The U.S. Copyright Office has dealt actor Alfonso Ribeiro a fresh blow in his lawsuits against two videogame makers’ use of his famous “Carlton Dance” from the TV show “Fresh Prince of Bel-Air.”
Ribeiro, who played a preppy foil to Will Smith’s streetwise joker on the show, says he created the dance for the series. His request to copyright the “Carlton” also included video of his performance of the move on “Dancing with the Stars.”
According to The Hollywood Reporter, a supervisory registration specialist in the Office’s Performing Arts Division named Saskia Florence told Ribeiro’s attorney in a letter that registration of the “Carlton” was refused on the grounds that it was a “simple dance routine” and not a “choreographic work.” The latter, not the former, can be copyrighted.
The letter surfaced in California federal court, where the actor is suing both NBA 2K16 creator Take-Two Interactive and Fortnite maker Epic Games. The “Carlton” is featured in each game.
Florence noted that the “Carlton” can be simplified to three basic steps, the combination of which qualifies as “a simple routine that is not registerable as a choreographic work.” She also cited current copyright law, which does not “protect all forms of dance or movement, specifically stating that, ‘choreographic works’ do not include social dance steps and simple routines.”
The “Carlton” making an appearance during Ribeiro’s time on “Dancing with the Stars” was also addressed in a separate letter. ”Since Mr. Ribeiro performs a choreographic work with his professional dance partner, Witney Carson, and internet sources indicate that most of the professional dancers on this program create the choreography for their celebrity partner, we question whether the application names the correct author or authors for this work,” Florence wrote.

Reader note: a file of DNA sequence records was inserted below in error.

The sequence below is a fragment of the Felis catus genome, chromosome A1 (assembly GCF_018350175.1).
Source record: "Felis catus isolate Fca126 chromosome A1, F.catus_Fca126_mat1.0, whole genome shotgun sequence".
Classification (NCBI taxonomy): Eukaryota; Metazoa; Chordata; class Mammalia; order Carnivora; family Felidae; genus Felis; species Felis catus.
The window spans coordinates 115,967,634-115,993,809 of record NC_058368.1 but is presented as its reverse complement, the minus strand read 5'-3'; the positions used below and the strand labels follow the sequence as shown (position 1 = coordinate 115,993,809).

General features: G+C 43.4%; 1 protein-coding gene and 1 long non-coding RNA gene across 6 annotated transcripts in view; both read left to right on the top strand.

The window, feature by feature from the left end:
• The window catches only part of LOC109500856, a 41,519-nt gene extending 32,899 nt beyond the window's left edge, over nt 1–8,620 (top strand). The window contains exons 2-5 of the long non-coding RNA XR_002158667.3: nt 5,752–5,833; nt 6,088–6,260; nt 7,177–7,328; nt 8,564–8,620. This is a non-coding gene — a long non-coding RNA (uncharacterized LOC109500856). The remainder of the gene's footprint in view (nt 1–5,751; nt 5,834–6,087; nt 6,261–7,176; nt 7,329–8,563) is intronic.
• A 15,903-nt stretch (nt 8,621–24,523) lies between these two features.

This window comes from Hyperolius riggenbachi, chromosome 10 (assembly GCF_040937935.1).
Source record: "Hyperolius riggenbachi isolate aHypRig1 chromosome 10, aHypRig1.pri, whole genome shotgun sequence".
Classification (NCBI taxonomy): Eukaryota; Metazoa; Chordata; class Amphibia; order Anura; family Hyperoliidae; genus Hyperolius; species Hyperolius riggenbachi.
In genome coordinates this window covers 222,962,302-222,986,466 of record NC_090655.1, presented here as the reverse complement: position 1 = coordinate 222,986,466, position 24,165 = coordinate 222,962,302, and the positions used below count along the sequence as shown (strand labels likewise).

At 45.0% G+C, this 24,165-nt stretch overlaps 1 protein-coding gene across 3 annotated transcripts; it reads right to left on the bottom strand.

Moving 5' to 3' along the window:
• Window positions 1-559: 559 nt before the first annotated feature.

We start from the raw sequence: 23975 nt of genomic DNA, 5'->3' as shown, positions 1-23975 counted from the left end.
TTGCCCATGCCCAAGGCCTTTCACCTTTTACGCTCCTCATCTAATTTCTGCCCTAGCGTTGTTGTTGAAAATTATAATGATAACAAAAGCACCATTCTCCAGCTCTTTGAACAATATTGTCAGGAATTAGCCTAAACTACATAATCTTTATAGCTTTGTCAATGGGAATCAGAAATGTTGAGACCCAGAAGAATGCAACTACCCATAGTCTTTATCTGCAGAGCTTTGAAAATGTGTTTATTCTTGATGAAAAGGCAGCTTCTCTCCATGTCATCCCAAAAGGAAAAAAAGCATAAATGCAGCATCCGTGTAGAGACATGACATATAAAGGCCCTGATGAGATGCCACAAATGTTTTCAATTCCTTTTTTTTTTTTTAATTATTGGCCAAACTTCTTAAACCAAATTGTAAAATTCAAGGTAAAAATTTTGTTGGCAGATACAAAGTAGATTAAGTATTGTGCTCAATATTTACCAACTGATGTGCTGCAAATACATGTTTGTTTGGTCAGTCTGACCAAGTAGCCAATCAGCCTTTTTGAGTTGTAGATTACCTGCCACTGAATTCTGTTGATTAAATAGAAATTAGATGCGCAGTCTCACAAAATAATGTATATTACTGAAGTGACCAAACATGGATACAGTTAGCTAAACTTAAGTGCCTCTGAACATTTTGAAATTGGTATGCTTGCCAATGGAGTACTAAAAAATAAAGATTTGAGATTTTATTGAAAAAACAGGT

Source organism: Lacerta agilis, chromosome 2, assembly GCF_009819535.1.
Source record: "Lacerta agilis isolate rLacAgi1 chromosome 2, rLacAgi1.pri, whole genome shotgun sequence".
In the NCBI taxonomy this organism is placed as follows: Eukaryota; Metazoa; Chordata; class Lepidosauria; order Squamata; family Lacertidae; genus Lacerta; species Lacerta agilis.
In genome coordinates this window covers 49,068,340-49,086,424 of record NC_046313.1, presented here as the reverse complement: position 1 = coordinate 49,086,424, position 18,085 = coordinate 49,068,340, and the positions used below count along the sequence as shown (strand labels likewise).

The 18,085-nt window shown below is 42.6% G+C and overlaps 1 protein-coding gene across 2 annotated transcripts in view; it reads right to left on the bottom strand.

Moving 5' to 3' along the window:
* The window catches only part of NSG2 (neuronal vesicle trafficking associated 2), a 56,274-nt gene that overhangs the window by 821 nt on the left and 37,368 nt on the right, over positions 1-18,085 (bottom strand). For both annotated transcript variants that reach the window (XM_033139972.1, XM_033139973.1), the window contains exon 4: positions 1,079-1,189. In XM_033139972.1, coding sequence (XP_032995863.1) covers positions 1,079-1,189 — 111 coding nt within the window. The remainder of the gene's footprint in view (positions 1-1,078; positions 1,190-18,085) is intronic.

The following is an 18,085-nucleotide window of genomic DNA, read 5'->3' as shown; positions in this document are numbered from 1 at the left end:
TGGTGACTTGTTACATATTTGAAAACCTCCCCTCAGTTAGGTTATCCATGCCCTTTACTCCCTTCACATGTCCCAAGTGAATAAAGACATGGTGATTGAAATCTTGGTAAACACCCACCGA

Dale Cendali of Kirkland & Ellis, the firm defending both Take-Two and Epic, filed a dismissal brief after the correspondence between the Copyright Office and Ribeiro was made known. ”This lawsuit suffers from a host of issues ranging from a lack of plausible ownership, to a lack of substantial similarity, to preemption by the Copyright Act. Fundamentally, it conflicts with the First Amendment as it attempts to impose liability, and thereby chill creative expression, by claiming rights that Plaintiff [Alfonso Ribeiro] does not hold. It should be dismissed,” she wrote.
Ribeiro’s suit has already had an effect on one game: Forza Horizon 4. Variety reported that an update to the game was released in January 2019 without the previously available “Carlton” and “Floss” dance moves for game characters (known as “emotes”). The family of social media star Backpack Kid, who is credited with creating the “Floss,” is also suing Epic and Take-Two over allegedly swiped moves.